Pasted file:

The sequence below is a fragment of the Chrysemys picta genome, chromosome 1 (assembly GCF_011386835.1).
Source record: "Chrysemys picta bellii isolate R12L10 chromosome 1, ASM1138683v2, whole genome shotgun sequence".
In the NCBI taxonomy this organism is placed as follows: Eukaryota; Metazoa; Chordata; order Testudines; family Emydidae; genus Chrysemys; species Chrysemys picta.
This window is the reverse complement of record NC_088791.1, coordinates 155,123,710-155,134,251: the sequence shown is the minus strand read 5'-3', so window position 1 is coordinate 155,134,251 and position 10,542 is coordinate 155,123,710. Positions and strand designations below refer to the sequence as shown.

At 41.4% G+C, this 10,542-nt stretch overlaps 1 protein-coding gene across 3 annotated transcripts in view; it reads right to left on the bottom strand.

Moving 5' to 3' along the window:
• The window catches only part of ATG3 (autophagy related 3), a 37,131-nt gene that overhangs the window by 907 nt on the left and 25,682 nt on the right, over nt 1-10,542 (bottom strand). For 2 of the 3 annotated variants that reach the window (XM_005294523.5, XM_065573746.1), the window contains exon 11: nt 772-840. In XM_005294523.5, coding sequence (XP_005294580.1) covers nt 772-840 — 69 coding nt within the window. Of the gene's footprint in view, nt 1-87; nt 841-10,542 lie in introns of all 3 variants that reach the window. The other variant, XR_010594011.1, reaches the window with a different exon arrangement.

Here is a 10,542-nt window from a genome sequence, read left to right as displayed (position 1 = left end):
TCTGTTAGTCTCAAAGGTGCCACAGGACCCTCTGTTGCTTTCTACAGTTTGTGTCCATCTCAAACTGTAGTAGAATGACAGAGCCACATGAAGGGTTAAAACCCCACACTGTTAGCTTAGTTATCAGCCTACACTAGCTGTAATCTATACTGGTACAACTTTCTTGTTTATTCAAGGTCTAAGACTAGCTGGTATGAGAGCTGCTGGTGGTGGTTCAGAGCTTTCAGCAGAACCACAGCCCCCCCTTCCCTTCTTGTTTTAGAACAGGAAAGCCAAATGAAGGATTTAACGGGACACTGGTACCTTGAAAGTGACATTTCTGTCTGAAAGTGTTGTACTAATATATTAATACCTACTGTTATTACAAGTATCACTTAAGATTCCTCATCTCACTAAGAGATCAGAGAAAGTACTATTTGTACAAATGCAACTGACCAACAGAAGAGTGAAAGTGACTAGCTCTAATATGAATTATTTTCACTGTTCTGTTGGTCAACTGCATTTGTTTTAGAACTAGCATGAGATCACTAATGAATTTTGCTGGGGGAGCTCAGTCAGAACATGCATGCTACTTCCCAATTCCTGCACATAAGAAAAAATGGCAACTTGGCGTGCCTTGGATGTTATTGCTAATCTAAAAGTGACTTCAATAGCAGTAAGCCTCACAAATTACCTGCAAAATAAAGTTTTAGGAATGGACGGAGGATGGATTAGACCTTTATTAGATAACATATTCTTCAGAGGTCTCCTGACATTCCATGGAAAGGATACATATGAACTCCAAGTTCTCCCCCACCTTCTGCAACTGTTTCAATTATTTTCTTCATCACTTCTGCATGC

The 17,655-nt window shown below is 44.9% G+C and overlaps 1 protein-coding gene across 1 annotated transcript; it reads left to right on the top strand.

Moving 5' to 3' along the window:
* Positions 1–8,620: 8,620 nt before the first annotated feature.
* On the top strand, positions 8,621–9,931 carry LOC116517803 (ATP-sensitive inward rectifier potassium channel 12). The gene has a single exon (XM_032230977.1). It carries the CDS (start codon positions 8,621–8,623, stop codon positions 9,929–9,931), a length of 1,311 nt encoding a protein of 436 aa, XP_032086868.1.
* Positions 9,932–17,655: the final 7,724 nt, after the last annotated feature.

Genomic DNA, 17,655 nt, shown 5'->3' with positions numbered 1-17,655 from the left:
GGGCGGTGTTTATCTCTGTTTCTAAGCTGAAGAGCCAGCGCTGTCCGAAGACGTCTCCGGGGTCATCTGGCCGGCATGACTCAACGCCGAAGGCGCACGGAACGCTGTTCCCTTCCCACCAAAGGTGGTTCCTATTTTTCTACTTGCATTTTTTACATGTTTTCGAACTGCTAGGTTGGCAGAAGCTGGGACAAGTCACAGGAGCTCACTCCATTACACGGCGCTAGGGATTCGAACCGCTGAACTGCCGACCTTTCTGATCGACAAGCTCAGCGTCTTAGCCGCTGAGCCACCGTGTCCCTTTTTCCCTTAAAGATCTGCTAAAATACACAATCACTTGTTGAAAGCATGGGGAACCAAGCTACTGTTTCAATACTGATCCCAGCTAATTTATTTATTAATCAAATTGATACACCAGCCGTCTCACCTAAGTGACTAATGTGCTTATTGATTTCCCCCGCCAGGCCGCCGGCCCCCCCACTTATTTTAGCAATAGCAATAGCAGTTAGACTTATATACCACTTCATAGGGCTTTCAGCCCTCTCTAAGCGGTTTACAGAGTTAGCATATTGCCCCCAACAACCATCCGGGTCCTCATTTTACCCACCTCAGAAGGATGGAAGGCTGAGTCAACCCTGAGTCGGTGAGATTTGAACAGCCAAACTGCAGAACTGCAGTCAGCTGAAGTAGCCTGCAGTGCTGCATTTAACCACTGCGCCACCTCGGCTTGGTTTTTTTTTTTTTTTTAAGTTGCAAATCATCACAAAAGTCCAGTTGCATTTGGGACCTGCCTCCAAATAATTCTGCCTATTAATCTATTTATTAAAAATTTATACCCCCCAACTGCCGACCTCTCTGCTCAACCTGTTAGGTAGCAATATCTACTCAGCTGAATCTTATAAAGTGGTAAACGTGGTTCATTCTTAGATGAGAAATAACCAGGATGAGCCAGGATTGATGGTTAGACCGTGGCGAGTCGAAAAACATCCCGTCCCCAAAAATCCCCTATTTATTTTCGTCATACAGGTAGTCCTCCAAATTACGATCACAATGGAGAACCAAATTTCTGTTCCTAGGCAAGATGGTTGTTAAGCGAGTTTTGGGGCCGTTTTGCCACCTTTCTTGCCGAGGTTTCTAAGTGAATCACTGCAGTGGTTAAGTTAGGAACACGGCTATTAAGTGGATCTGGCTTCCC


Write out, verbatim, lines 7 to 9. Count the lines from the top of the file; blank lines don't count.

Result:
• The window catches only part of ATG3 (autophagy related 3), a 37,131-nt gene that overhangs the window by 907 nt on the left and 25,682 nt on the right, over nt 1-10,542 (bottom strand). For 2 of the 3 annotated variants that reach the window (XM_005294523.5, XM_065573746.1), the window contains exon 11: nt 772-840. In XM_005294523.5, coding sequence (XP_005294580.1) covers nt 772-840 — 69 coding nt within the window. Of the gene's footprint in view, nt 1-87; nt 841-10,542 lie in introns of all 3 variants that reach the window. The other variant, XR_010594011.1, reaches the window with a different exon arrangement.

Here is a 10,542-nt window from a genome sequence, read left to right as displayed (position 1 = left end):
TCTGTTAGTCTCAAAGGTGCCACAGGACCCTCTGTTGCTTTCTACAGTTTGTGTCCATCTCAAACTGTAGTAGAATGACAGAGCCACATGAAGGGTTAAAACCCCACACTGTTAGCTTAGTTATCAGCCTACACTAGCTGTAATCTATACTGGTACAACTTTCTTGTTTATTCAAGGTCTAAGACTAGCTGGTATGAGAGCTGCTGGTGGTGGTTCAGAGCTTTCAGCAGAACCACAGCCCCCCCTTCCCTTCTTGTTTTAGAACAGGAAAGCCAAATGAAGGATTTAACGGGACACTGGTACCTTGAAAGTGACATTTCTGTCTGAAAGTGTTGTACTAATATATTAATACCTACTGTTATTACAAGTATCACTTAAGATTCCTCATCTCACTAAGAGATCAGAGAAAGTACTATTTGTACAAATGCAACTGACCAACAGAAGAGTGAAAGTGACTAGCTCTAATATGAATTATTTTCACTGTTCTGTTGGTCAACTGCATTTGTTTTAGAACTAGCATGAGATCACTAATGAATTTTGCTGGGGGAGCTCAGTCAGAACATGCATGCTACTTCCCAATTCCTGCACATAAGAAAAAATGGCAACTTGGCGTGCCTTGGATGTTATTGCTAATCTAAAAGTGACTTCAATAGCAGTAAGCCTCACAAATTACCTGCAAAATAAAGTTTTAGGAATGGACGGAGGATGGATTAGACCTTTATTAGATAACATATTCTTCAGAGGTCTCCTGACATTCCATGGAAAGGATACATATGAACTCCAAGTTCTCCCCCACCTTCTGCAACTGTTTCAATTATTTTCTTCATCACTTCTGCATGC